A book, entitled The Ravishment of Lucrece, was entered on the Stationers' Register by Mr. Harrison, Sen. May 1, 1594; and the poem was first printed in 4to. in the same year. It was again published, in small octavo, in 1598, 1600, and 1607. It is said there were editions of it in 1596 and 1602. In 1616 another edition appeared, which, in the title page, is said to be newly revised and corrected.
. P. 57,1. 3. Lust-breathing Tarquin. Other copies have it .—Lust-breathed.
Ib. 1. 10. Did not let; i.e. Did not forbear. MaLone.
Ib. 1. 13. Where mortal star. Read—stars; i. e. tyes.
Ib. 1. 17. What priseless. Read—priceless.
Ib. 1. tO. At so high a rate. The first editions hare it—At such high-proud rate.
Ib. 1. 22. But king nor prince. In the first editions we read—Bnt king nor peer.
P. 58,1. 2. And done; i. e consumed, as in the preceding poem.
Ib. 1. 3. As if. Bead—is; an error of the first editions.
Ib. 1. 5. A date expired, &c. In the first editions: "An expired date, cancell'd ere well begun."
The above is certainly more harmonious.
Ib. 1 . 7. Here weakly fortrest. Read—;fortress'd.
Ib. 1. 10. What needed, &c. Other copies have it, (and which is better)
"What needeth then apology be made."
Ib. 1. 14. From thievish cares. The first editions read—thievish ears.
Ib. 1. 16. Suggested here means—tempted, prompted, instigated. Malowe.
Ib. 1. 26. In his liver glows. Some copies have it grows. The liver was formerly supposed to be the seat of love. Ma LONE.
Ib. 1. 28. Thy hasty spring still blasts, and ne'er grows old. Like a too early spring, which is frequently checked by blights, and never produces any ripened or wholesome fruit, the irregular forwardness of an unlawful passion never gives any solid or permanent satisfaction. Blasts is here a neutral verb. Malone.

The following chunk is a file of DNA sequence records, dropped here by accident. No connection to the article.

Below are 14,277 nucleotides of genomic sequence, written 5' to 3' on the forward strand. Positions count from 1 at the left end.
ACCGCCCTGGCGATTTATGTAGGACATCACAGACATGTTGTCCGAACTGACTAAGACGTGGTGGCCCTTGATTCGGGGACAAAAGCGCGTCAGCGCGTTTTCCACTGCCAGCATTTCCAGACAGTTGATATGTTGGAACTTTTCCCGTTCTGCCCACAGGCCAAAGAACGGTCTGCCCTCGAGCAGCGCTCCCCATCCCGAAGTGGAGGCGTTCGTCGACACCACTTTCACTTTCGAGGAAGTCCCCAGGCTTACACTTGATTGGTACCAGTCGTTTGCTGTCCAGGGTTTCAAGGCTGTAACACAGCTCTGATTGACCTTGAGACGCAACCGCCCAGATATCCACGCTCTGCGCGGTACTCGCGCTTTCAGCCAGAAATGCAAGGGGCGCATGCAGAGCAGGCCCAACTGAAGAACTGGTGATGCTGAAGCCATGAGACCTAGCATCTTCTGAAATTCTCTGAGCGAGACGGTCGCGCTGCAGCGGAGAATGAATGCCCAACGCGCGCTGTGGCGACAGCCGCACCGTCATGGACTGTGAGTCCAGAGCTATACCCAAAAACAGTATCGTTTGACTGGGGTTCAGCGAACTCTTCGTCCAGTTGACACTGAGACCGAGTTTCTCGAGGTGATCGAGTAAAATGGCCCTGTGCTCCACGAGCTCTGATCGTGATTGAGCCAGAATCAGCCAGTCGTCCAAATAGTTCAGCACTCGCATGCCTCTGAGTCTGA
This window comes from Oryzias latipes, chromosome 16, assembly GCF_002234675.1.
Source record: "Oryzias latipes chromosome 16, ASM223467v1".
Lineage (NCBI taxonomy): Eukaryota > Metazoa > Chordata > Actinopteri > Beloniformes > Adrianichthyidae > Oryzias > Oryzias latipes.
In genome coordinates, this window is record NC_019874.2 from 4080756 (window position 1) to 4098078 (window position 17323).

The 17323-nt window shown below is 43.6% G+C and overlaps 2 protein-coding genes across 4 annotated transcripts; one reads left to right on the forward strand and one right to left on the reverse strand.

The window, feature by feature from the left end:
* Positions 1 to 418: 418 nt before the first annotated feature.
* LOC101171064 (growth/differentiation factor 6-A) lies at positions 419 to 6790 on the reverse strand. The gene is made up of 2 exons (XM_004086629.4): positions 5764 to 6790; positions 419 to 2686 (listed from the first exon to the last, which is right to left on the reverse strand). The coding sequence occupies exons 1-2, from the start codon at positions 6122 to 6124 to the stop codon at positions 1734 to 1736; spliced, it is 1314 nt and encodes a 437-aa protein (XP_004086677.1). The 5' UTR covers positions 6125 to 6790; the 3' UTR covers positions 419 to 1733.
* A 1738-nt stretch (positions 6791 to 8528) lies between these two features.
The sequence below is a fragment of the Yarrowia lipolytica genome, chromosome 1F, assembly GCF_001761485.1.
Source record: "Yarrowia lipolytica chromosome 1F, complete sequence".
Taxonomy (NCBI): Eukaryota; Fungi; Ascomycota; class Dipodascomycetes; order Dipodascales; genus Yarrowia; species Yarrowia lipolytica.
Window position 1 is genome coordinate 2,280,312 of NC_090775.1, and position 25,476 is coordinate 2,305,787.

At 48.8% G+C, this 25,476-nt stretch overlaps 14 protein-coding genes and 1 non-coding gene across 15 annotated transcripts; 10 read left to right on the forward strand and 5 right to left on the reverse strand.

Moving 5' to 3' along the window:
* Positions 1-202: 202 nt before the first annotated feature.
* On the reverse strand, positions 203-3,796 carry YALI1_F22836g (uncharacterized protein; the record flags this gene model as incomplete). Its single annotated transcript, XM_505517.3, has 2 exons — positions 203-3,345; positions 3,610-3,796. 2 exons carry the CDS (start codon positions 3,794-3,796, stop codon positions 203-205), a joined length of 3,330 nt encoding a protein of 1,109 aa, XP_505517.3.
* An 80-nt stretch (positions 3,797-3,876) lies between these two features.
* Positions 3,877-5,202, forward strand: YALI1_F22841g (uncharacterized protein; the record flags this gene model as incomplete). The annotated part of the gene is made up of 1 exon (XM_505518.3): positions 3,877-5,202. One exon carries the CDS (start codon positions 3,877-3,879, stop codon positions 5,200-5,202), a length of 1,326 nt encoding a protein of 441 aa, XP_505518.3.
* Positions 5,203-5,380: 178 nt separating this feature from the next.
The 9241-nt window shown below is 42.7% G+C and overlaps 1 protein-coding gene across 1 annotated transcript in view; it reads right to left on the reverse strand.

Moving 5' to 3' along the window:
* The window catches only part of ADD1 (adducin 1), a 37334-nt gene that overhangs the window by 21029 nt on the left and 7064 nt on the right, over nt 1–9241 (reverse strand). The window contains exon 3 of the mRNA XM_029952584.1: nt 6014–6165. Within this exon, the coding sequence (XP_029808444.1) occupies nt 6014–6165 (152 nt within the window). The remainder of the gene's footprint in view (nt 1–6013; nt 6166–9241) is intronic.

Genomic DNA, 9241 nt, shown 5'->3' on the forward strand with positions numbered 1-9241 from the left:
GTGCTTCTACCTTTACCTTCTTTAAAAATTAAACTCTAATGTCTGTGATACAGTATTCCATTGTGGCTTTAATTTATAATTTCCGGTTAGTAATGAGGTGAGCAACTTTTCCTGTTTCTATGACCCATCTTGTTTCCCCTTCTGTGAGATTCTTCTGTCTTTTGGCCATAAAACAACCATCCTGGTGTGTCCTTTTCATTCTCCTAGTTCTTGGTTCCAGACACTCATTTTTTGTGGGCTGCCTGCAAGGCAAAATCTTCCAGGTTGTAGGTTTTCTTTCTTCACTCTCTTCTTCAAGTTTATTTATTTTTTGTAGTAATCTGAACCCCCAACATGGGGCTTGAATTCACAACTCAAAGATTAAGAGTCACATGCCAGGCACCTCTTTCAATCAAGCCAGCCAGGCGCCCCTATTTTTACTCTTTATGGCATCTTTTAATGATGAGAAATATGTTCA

P. 59, 1. 7. Virtue would stain that o'er with silver white. The original edition has it ore, which might certainly have been intended for o'er; the word over, when contracted, having been formerly written ore. But in this way the passage is not reducible to grammar. Virtue would stain that; i. e. blushes, &c. The word intended, was, perhaps, or; i. e. gold, to which the poet compares the deep colour of a blush. In Hamlet ore is used by our author, manifestly in the sense of or, or gold. The terms of heraldry, in the next stanza, seem to favour this supposition; and the opposition between or and the silver white is entirely in Shakespeare's manner. So afterwards :—
"Which virtue gave the golden age, to gild
It is evident, that or signifing gold, or gold colour was originally written ore, to distinguish it from the conjunction or, and that the e was afterwards abolished to distinguish it from ore, unrefined metal. There is no doubt but gold was the author's meaning, and that the above reading is a corruption. Editor.
Ib. 1. 8. In that white intituled. I suppose he means, that consists in that whiteness, or takes its title from it. Steevens.
Ib. 1. 12. Her siloer, ice. Read—
Their sil vet cheeks and call'd it then tfceir shield.
Ib. 1. 22, 23, &c. This silent war, &c. There is here much confusion of metaphor. War is, in the first line, used merely to signify the contest of lilies and roses for superiority; and in the third as actuating an army which takes Tarquin prisoner, and encloses his eye in the pure ranks of white and red. Malone.
Field is here equivocally used. The war of lilies aud roses requires afield of battle: the heraldry, in the